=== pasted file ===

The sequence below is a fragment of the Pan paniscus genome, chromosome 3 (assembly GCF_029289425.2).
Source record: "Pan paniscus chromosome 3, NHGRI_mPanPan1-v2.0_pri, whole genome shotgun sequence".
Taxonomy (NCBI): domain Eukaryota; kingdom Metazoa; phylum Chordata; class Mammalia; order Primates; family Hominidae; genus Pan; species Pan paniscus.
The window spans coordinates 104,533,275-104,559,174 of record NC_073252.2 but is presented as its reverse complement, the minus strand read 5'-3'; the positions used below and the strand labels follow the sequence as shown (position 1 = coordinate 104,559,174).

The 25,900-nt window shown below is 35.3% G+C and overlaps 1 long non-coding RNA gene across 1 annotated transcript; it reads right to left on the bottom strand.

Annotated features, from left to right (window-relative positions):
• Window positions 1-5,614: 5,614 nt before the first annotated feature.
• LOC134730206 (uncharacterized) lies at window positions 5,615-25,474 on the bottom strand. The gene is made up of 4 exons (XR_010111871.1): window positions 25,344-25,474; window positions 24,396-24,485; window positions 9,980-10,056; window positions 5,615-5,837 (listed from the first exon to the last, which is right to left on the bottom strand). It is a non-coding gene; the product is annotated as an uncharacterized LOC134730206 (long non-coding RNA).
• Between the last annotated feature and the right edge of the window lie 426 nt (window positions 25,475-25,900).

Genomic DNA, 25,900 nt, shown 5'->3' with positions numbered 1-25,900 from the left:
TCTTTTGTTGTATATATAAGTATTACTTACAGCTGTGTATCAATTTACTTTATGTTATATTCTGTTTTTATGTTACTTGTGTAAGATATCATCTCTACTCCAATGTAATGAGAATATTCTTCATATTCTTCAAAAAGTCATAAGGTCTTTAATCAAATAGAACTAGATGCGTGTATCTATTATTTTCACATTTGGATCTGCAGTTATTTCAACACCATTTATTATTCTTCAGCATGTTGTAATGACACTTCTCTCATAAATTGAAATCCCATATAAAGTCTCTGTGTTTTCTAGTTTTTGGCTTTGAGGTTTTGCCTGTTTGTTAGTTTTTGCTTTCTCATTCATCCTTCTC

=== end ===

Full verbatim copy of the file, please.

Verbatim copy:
The sequence below is a fragment of the Pan paniscus genome, chromosome 3 (assembly GCF_029289425.2).
Source record: "Pan paniscus chromosome 3, NHGRI_mPanPan1-v2.0_pri, whole genome shotgun sequence".
Taxonomy (NCBI): domain Eukaryota; kingdom Metazoa; phylum Chordata; class Mammalia; order Primates; family Hominidae; genus Pan; species Pan paniscus.
The window spans coordinates 104,533,275-104,559,174 of record NC_073252.2 but is presented as its reverse complement, the minus strand read 5'-3'; the positions used below and the strand labels follow the sequence as shown (position 1 = coordinate 104,559,174).

The 25,900-nt window shown below is 35.3% G+C and overlaps 1 long non-coding RNA gene across 1 annotated transcript; it reads right to left on the bottom strand.

Annotated features, from left to right (window-relative positions):
• Window positions 1-5,614: 5,614 nt before the first annotated feature.
• LOC134730206 (uncharacterized) lies at window positions 5,615-25,474 on the bottom strand. The gene is made up of 4 exons (XR_010111871.1): window positions 25,344-25,474; window positions 24,396-24,485; window positions 9,980-10,056; window positions 5,615-5,837 (listed from the first exon to the last, which is right to left on the bottom strand). It is a non-coding gene; the product is annotated as an uncharacterized LOC134730206 (long non-coding RNA).
• Between the last annotated feature and the right edge of the window lie 426 nt (window positions 25,475-25,900).

Genomic DNA, 25,900 nt, shown 5'->3' with positions numbered 1-25,900 from the left:
TCTTTTGTTGTATATATAAGTATTACTTACAGCTGTGTATCAATTTACTTTATGTTATATTCTGTTTTTATGTTACTTGTGTAAGATATCATCTCTACTCCAATGTAATGAGAATATTCTTCATATTCTTCAAAAAGTCATAAGGTCTTTAATCAAATAGAACTAGATGCGTGTATCTATTATTTTCACATTTGGATCTGCAGTTATTTCAACACCATTTATTATTCTTCAGCATGTTGTAATGACACTTCTCTCATAAATTGAAATCCCATATAAAGTCTCTGTGTTTTCTAGTTTTTGGCTTTGAGGTTTTGCCTGTTTGTTAGTTTTTGCTTTCTCATTCATCCTTCTC